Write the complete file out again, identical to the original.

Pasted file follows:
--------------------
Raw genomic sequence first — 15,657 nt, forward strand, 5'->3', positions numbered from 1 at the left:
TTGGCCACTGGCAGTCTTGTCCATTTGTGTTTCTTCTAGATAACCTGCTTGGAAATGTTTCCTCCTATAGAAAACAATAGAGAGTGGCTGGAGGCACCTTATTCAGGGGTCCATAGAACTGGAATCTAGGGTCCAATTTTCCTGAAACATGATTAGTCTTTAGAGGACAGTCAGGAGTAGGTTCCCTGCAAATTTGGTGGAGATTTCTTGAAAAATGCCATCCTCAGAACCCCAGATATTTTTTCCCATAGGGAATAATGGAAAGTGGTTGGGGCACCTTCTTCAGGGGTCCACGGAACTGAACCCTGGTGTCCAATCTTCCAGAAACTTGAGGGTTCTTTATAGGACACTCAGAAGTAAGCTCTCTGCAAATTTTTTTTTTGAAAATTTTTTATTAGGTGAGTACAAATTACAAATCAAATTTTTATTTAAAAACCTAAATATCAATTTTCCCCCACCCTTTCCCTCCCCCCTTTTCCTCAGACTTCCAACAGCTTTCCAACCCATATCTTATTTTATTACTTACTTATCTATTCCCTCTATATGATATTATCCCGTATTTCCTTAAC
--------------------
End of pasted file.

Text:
Raw genomic sequence first — 15,657 nt, forward strand, 5'->3', positions numbered from 1 at the left:
TTGGCCACTGGCAGTCTTGTCCATTTGTGTTTCTTCTAGATAACCTGCTTGGAAATGTTTCCTCCTATAGAAAACAATAGAGAGTGGCTGGAGGCACCTTATTCAGGGGTCCATAGAACTGGAATCTAGGGTCCAATTTTCCTGAAACATGATTAGTCTTTAGAGGACAGTCAGGAGTAGGTTCCCTGCAAATTTGGTGGAGATTTCTTGAAAAATGCCATCCTCAGAACCCCAGATATTTTTTCCCATAGGGAATAATGGAAAGTGGTTGGGGCACCTTCTTCAGGGGTCCACGGAACTGAACCCTGGTGTCCAATCTTCCAGAAACTTGAGGGTTCTTTATAGGACACTCAGAAGTAAGCTCTCTGCAAATTTTTTTTTTGAAAATTTTTTATTAGGTGAGTACAAATTACAAATCAAATTTTTATTTAAAAACCTAAATATCAATTTTCCCCCACCCTTTCCCTCCCCCCTTTTCCTCAGACTTCCAACAGCTTTCCAACCCATATCTTATTTTATTACTTACTTATCTATTCCCTCTATATGATATTATCCCGTATTTCCTTAAC